Last played: 2011
Experience: Very Minimal
Just three years ago, the idea of an MMO with massive castle siege battles sounded unique and thrilling – to me, at least. I know old Dark Age of Camelot players, and even some Age of Conan-ers will scoff, but the first a game to pique my interest with this premise was Aika.
I think I got into the headstart beta a week or so before its North American launch, which is what games used to do before they’d charge you $100 to play an unfinished game months before launch. And sure, I understood that I wouldn’t be storming the castle with a thousand of my closest friends right out of the gate. (Literally “a thousand”; the game was promoted as offering 1,000 vs. 1,000 PvP battles.)
Even so, I wasn’t expecting… well, whatever it was I got. Looking back, I think Aika was probably a turning point for me in my opinions of MMOs, the last time I got excited about something or some feature of a game only to realize that it was just a gimmick, a lure to draw you in and something that you wouldn’t be able to access for dozens, if not hundreds, of hours after launch. Basically, it was “grind away for days or weeks and then we might let you do the fun stuff we talked about in our marketing.”
It wasn’t the first game I encountered like that (tomorrow’s entry comes to mind), but it was when I first realized that this was A Thing, and not just an occasional random entry in the genre or unintentional error in expectations: “Oops, tee-hee, we didn’t mean to gate the cool stuff behind the grind, it just turned out that way!” It’s separate from the notion of having to level up to run dungeons or do PvP or any of a number of other fun activities a game might have. This was the only thing the game had to differentiate itself from others in its field, and it felt like a bait-and-switch when you saw how long it was going to take for you to access it.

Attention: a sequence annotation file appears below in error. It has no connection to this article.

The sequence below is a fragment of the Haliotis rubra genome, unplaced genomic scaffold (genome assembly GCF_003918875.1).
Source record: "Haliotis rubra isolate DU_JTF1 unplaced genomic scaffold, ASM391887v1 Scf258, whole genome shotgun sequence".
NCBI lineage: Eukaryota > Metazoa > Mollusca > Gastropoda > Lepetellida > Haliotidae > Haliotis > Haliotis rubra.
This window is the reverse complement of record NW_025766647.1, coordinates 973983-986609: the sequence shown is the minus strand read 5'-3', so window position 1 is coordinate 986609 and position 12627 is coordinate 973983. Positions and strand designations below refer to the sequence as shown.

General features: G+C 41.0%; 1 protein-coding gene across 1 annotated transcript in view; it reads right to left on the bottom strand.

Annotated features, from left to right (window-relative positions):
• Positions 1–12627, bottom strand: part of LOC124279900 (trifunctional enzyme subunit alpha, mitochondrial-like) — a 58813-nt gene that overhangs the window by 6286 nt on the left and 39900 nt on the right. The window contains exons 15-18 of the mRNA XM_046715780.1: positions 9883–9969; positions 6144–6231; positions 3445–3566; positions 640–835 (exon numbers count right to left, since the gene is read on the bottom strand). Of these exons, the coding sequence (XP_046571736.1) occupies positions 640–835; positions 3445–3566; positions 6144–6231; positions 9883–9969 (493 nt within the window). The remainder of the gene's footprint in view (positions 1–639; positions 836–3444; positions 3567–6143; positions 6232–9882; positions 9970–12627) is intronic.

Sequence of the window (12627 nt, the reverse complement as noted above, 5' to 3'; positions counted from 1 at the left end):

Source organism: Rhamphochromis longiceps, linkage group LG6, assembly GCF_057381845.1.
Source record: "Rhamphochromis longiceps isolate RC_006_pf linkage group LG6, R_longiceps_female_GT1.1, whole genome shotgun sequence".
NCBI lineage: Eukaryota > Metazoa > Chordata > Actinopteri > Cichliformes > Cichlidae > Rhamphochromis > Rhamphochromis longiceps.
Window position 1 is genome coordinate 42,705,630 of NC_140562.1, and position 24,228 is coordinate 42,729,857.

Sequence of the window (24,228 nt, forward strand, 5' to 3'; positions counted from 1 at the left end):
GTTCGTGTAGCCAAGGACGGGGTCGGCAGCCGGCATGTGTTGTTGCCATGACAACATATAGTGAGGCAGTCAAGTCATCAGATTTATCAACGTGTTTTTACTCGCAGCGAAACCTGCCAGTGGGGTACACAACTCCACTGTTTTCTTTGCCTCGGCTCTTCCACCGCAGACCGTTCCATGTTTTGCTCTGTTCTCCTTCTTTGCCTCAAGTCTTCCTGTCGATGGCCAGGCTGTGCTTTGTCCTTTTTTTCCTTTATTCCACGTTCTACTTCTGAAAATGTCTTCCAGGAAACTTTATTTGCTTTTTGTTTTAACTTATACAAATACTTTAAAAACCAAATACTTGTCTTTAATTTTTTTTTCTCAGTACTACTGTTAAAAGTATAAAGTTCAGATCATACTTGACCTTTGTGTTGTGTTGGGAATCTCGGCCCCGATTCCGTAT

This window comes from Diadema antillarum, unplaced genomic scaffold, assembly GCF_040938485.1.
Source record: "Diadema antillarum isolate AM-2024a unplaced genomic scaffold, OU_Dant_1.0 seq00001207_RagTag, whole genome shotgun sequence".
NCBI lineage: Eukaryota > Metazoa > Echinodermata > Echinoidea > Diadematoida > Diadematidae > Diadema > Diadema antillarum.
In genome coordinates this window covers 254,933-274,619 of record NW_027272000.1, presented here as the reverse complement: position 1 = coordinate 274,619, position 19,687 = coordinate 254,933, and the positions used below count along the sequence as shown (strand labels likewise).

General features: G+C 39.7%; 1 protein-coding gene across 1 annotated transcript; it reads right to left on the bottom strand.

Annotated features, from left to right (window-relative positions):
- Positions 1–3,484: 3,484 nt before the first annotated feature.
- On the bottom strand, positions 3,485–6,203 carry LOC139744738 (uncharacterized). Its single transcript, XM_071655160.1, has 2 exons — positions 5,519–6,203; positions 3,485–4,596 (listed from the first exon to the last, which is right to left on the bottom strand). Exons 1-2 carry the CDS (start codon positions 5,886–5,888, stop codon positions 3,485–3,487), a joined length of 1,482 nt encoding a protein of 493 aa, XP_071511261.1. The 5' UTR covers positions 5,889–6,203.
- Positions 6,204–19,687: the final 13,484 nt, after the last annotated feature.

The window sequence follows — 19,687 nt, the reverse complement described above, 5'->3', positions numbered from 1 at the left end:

I said I would say something good about each game, right? Well, Aika‘s personal pets were called prans, cute little anime-girl-style “pets” with their own personalities that would converse with you and grow with you as you leveled. And they possessed spectacular powers if you progressed far enough with them. Hey, it sure beat having yet another bear or mystical-spirit-elemental pet.
After Aika, I learned to be a little more discerning in my MMO choices and decided to do more research before committing to a title. It’s an approach I still use today, and one that you should too. Expect the game that exists, and not the one you want to exist, and you’ll be much better off.